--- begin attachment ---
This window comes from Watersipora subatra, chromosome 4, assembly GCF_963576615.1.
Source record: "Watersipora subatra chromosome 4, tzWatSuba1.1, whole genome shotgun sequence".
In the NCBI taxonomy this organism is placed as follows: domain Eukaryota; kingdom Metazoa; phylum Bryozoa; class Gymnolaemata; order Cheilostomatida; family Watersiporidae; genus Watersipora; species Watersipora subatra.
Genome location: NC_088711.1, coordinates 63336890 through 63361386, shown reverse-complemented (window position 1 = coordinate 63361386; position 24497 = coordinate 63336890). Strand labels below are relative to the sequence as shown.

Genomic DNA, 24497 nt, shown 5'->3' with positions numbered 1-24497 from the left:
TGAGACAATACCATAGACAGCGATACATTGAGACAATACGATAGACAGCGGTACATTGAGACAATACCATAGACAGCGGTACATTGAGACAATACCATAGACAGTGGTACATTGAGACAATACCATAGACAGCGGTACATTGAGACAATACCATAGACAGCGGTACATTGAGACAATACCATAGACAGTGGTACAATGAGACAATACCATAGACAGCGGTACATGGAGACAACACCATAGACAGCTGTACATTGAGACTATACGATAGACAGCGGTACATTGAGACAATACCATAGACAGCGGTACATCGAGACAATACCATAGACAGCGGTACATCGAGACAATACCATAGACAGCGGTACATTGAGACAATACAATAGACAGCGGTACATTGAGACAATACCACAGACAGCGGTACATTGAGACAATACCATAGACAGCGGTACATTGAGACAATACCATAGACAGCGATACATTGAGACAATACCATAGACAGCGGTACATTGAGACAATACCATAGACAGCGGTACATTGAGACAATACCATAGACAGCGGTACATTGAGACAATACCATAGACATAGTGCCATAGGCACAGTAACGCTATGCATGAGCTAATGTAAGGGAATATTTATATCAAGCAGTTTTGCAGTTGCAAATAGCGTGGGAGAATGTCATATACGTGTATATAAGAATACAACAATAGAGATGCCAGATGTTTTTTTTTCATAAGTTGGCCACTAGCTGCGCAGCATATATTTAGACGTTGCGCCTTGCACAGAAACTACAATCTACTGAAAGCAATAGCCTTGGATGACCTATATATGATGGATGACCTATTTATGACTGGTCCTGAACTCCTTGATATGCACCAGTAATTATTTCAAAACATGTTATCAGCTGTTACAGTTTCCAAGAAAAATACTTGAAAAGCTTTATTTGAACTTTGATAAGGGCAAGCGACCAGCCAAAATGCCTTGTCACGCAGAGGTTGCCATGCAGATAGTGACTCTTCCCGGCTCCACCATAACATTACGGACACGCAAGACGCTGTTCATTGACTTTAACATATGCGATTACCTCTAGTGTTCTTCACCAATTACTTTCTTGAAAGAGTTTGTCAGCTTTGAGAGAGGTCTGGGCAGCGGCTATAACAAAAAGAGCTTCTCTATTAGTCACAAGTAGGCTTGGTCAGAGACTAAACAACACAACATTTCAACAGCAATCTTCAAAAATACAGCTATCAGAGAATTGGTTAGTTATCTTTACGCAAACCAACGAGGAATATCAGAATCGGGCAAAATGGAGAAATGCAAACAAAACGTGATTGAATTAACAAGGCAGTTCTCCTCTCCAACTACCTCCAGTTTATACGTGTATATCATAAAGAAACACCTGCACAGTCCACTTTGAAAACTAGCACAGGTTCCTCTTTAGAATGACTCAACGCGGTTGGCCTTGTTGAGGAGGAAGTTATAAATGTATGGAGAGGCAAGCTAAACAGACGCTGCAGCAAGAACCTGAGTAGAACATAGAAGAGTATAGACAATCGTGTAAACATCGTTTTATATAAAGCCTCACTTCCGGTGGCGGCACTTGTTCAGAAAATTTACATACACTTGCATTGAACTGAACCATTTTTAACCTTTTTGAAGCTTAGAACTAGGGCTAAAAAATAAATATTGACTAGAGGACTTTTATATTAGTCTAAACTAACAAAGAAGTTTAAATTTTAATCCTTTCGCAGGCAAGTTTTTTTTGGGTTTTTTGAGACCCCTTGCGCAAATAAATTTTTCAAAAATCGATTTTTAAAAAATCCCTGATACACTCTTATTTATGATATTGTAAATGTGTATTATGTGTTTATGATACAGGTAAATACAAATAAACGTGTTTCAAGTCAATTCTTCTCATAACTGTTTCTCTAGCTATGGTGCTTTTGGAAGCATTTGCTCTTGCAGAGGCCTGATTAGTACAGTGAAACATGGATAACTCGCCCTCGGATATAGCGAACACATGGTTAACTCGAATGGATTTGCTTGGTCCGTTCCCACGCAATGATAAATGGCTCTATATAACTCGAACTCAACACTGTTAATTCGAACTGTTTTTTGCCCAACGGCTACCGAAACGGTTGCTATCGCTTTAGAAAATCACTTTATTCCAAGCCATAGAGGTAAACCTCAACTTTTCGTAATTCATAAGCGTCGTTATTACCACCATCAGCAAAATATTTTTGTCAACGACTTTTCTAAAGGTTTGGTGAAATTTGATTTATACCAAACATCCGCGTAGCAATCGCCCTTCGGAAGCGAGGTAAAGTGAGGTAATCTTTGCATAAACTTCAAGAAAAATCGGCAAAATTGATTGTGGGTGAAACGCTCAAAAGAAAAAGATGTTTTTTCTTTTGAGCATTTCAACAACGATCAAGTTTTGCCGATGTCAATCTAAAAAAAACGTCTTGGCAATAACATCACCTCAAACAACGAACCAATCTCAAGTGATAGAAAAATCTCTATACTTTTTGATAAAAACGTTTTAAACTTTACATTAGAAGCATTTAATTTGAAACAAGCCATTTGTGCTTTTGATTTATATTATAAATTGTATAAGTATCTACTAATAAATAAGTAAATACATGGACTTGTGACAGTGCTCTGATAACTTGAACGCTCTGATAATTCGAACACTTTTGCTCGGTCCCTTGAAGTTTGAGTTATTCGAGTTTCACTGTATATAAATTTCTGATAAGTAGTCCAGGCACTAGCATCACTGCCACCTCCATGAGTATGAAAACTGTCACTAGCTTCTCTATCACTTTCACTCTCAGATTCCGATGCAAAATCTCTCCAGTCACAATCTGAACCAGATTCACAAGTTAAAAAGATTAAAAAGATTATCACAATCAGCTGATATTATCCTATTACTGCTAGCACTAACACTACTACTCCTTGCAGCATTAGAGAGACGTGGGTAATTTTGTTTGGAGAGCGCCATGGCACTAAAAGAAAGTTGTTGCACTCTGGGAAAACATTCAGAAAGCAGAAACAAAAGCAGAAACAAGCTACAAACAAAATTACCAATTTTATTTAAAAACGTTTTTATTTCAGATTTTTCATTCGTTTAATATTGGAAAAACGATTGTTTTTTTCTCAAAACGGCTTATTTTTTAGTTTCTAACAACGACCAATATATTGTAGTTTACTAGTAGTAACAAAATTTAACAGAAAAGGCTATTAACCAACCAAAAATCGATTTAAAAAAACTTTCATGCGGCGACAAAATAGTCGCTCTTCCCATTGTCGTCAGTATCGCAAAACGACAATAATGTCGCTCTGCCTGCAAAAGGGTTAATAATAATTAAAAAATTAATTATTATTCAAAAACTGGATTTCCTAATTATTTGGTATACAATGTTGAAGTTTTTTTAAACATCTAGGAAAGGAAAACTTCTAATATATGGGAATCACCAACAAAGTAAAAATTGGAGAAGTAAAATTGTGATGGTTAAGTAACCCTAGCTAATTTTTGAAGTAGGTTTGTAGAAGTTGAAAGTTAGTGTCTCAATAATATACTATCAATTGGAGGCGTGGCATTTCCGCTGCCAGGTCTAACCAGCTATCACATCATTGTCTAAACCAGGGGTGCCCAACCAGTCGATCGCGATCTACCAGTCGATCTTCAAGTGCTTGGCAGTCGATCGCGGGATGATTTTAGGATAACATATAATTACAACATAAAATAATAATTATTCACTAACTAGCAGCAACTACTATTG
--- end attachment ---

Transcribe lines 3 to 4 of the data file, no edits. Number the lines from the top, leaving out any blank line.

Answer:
In the NCBI taxonomy this organism is placed as follows: domain Eukaryota; kingdom Metazoa; phylum Bryozoa; class Gymnolaemata; order Cheilostomatida; family Watersiporidae; genus Watersipora; species Watersipora subatra.
Genome location: NC_088711.1, coordinates 63336890 through 63361386, shown reverse-complemented (window position 1 = coordinate 63361386; position 24497 = coordinate 63336890). Strand labels below are relative to the sequence as shown.